• Black and white work very well with red too, but make sure red is not dominant, as then it gets too powerful and creates an unbearable contrast with black. 
  • A third combination I would recommend is black, white and green, with the dominant/background color being white, secondary color green, and black as the accent.

Conclusion

Using the right color in your designs is crucial. Although it might sound wrong, by using the right color in accordance to your audience will increase the likelihood of them doing what you want them to do. But wrong or right, this is what all good designers work for, sending a message to an audience and then hoping to get a response from them. If you understand how color psychology works and which color fits your audience, you are a step closer to launching a successful website.

Need a new business website?

In today’s business climate, websites have to be more than pretty or functional, they must be BOTH. Your website needs to offer cutting edge design, layout, content, graphics and search engine optimization (SEO). When combined, all of these attributes contribute to the success of your website. This is why we offer the best in design, layout, content, and graphics, as well as optimizing your site for strong search engine rankings during the development process, not after your site is deployed.

Let Creative Instinct help ensure you’re getting the most out of your website. Call us at 501-244-0573, or send an email to Gwen Canfield at gwen@creativeinstinct.biz. To see websites we’ve designed for other small businesses – view our portfolio at www.creativeinstinct.biz.

Top of article, image source:  StockLogos

Article Written by:  Christian Vasile
Original article link: http://www.1stwebdesigner.com/design/colors-in-web-design-make-websites-successful/?utm_source=DevSoftTech&utm_medium=DevSoftTech&utm_campaign=DevSoftTech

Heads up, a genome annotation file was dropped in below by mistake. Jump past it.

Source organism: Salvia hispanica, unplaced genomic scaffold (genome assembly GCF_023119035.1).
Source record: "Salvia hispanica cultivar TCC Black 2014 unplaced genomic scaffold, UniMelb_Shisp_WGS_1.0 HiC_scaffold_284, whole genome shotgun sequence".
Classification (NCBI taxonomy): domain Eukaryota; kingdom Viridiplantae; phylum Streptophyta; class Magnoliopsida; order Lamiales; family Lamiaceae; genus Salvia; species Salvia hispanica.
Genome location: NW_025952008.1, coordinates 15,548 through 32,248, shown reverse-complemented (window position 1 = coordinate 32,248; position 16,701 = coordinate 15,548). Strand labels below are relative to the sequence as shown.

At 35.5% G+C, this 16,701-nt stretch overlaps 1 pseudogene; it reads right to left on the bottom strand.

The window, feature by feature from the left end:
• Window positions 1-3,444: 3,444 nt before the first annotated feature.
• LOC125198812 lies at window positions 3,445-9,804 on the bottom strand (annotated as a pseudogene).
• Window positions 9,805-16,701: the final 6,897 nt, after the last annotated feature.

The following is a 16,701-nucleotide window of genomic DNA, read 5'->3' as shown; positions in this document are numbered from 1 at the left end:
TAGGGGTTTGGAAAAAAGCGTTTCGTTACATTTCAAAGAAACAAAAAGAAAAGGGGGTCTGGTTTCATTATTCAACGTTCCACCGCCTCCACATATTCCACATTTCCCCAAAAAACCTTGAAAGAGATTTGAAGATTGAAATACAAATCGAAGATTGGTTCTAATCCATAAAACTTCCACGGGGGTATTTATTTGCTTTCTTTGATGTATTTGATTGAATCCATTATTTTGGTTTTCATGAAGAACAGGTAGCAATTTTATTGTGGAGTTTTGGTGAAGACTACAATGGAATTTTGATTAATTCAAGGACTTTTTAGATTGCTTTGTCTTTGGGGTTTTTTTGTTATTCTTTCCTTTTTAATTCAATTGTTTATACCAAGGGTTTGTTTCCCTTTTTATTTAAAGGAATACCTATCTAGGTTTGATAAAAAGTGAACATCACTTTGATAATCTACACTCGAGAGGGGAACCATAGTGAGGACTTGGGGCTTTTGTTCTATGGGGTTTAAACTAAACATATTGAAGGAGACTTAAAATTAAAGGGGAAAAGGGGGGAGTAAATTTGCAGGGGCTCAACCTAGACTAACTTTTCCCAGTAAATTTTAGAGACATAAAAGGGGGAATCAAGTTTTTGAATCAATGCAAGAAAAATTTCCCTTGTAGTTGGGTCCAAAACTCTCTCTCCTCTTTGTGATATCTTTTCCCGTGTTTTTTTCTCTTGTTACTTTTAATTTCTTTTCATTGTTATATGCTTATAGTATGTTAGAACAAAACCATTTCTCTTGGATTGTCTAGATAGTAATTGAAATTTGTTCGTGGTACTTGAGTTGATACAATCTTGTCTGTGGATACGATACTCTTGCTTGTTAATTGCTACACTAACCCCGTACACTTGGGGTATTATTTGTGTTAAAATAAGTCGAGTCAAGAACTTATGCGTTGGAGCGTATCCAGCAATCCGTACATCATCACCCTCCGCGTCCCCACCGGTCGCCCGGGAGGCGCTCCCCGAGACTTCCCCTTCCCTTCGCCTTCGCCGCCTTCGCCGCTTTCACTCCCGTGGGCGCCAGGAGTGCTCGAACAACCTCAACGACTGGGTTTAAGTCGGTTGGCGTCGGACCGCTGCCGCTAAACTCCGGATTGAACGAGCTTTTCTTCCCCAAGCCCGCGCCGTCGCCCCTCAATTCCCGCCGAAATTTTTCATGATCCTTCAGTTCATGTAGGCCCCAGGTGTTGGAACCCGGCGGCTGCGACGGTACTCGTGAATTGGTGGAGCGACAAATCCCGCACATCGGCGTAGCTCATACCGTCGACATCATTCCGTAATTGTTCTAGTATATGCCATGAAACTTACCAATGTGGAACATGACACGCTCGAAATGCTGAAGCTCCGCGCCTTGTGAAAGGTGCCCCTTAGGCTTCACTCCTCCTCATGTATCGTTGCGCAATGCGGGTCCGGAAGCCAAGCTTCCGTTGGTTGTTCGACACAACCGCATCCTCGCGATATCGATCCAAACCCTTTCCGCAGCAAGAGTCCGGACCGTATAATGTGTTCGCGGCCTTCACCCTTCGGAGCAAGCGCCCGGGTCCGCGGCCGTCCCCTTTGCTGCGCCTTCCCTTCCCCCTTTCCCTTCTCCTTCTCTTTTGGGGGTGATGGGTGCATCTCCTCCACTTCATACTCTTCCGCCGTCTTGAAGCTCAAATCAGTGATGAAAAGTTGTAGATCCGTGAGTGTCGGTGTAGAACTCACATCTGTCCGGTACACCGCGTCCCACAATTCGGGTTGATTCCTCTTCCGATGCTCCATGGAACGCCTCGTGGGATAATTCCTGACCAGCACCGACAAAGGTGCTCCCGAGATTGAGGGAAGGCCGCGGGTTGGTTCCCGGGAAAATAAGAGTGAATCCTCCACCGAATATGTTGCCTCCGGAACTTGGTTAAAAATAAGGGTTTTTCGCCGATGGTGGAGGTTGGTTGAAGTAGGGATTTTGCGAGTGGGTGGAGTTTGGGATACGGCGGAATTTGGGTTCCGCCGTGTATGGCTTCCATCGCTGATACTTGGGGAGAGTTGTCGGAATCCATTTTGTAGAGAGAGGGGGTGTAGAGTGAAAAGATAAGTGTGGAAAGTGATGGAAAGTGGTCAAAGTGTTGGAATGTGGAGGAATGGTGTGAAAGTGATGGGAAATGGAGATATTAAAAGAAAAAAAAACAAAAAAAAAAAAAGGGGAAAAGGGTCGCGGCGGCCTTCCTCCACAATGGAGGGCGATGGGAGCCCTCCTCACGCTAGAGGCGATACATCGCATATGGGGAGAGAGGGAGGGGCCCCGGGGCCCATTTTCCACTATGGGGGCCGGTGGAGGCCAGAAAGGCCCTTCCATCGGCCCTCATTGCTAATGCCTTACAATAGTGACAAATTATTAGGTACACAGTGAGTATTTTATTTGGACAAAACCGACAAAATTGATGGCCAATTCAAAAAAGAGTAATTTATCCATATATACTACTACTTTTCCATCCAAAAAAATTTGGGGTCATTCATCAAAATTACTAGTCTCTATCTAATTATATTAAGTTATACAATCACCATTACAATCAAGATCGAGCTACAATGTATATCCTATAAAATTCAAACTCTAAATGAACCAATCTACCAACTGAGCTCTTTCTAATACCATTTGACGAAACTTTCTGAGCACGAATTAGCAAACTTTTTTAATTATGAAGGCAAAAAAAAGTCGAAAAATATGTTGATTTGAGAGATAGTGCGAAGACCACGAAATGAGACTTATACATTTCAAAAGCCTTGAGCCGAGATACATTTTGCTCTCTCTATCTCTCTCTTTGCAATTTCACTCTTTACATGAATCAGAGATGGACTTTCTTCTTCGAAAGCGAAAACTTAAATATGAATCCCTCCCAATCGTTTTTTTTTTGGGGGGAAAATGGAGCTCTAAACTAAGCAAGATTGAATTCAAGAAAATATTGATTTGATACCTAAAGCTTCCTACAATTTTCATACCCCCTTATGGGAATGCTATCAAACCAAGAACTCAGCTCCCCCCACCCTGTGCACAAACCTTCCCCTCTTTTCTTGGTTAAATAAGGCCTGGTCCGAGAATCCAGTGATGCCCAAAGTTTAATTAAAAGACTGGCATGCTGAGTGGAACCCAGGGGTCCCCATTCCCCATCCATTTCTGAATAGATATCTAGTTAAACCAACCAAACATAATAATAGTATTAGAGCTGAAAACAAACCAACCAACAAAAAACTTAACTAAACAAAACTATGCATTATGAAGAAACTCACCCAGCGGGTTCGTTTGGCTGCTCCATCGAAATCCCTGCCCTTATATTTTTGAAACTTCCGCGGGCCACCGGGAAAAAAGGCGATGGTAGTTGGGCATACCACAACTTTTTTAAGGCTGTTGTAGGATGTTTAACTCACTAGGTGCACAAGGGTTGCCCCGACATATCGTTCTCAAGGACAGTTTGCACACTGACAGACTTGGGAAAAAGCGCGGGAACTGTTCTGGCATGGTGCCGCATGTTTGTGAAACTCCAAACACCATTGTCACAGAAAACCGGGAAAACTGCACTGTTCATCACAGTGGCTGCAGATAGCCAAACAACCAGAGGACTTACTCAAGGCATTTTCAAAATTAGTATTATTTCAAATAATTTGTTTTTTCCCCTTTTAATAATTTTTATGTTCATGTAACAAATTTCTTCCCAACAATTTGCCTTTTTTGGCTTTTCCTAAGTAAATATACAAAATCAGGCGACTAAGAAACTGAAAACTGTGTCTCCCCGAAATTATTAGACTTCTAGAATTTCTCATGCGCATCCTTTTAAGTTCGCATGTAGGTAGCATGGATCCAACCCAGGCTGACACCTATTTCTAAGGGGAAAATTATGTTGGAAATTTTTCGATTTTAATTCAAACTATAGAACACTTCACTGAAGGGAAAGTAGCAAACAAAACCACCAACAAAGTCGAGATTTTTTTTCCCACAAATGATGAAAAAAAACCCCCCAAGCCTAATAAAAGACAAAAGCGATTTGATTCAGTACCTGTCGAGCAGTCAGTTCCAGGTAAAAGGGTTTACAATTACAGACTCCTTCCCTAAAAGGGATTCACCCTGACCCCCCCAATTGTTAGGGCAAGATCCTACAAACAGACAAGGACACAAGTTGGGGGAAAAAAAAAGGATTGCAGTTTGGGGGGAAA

Advertisements


GREAT DESIGN LEADS TO DIFFERENTIATION, CUSTOMER LOYALTY & HIGHER PROFITS

Article from Forbes.com

All businesses, no matter what they make or sell, should recognize the power and financial value of good design.

Obviously, there are many different types of design: graphic, brand, packaging, product, process, interior, interaction/user experience, Web and service design, to name but a few.

In this post, I am referring to design as a broad and deliberately applied discipline, with the aim of creating simpler, more meaningful, rewarding experiences for customers.

You see, expecting great design is no longer the preserve of a picky design-obsessed urban elite—that aesthetically sensitive clique who‘d never dare leave the house without their Philippe Starck eyewear and turtleneck sweaters and buy only the right kind of Scandinavian furniture. Instead, there’s a new, mass expectation of good design: that products and services will be better thought through, simplified, made more intuitive, elegant and more enjoyable to use.